Last night I watched a documentary on hippopotamus. Territorial and aggressive; that is how best one can describe them. Hippos do not only behave violently towards each other, but also to humans and other species . I drew parallels between this behaviour among the hippos and the developments I have observed unfolding in South Africa. For years since its independence, I followed the reportage on South Africa’s “alarming” crime rates recording violence among South Africans; from murder, burglary, armed robbery, and rape to corrective rape of lesbians. The list is endless.
In 2010, I studied the alarming rape trends in South Africa, with up to 55 000 reported cases per year and an estimated 450 000 unreported cases just in 2006. 9 of the 10, experts I spoke with agreed that the rape was symptomatic of deeper problems within South African society. The emasculation of men , economic deprivation, unequal power relations, inadequate security structures for women to be protected from rape or to report and receive justice after the rape, they said. They spoke to failed attempts by the state to disconnect the past from the present, yet in reality some citizens, psychologically challenged by their past and lack, are using violence (including rape) to reclaim their sense of masculinity and power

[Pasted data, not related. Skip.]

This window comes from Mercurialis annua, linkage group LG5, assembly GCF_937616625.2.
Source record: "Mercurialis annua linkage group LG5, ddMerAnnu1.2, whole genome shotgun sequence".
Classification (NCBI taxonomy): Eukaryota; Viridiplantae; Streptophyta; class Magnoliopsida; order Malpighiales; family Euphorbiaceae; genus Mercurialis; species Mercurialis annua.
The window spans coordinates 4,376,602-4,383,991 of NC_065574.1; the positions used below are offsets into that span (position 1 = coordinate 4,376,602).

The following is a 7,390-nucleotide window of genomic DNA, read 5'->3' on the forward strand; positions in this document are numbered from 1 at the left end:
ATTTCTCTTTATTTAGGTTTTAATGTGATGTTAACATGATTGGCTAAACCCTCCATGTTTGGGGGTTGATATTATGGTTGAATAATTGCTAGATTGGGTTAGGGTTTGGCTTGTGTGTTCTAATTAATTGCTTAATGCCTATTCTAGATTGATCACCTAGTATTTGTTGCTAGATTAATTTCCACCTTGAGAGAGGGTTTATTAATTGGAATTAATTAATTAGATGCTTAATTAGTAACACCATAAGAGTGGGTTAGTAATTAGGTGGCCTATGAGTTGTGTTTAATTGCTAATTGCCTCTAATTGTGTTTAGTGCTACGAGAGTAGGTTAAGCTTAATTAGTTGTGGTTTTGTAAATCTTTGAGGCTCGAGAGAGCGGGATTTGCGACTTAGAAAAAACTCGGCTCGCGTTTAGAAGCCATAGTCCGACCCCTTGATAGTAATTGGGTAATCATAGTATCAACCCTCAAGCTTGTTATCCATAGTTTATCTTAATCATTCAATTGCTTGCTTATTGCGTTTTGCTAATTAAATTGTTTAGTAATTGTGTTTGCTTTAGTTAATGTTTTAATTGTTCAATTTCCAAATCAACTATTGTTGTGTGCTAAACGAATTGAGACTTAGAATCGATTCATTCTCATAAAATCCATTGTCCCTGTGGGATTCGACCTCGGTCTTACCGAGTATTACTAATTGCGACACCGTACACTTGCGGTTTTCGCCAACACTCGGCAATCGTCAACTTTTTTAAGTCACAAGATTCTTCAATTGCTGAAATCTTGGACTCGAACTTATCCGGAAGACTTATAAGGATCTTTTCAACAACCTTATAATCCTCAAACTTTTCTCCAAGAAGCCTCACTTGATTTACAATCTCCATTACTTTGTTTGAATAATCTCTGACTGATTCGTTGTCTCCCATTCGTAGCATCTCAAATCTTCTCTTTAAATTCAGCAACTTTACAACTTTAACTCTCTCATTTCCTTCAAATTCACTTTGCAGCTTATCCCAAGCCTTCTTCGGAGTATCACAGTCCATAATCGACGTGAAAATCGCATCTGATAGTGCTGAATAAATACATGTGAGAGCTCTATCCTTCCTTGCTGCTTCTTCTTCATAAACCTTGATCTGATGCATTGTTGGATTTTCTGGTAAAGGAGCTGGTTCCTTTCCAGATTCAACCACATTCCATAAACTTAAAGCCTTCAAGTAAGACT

Now, there is xenophobia and Africa has witnessed the callous hand of a nation slaughtering the very same brethren that housed freedom fighters , supported them, trained them, and provided them with the much needed financial, moral and logistical support.
Technically speaking- it is xenophobia-but in reality South African blacks are targeting their (Anger? Frustration? Hate? ) on vulnerable foreign nationals of African descent who are black! I struggle with the pain of comprehending how one human being can burn another- to death- because they supposedly belong on the other side of an invisible demarcation called a border/national boundary. Indeed, until Africa emancipates itself from the shackles of mental slavery, the scenes in Durban today will be another page in a horror story book tomorrow.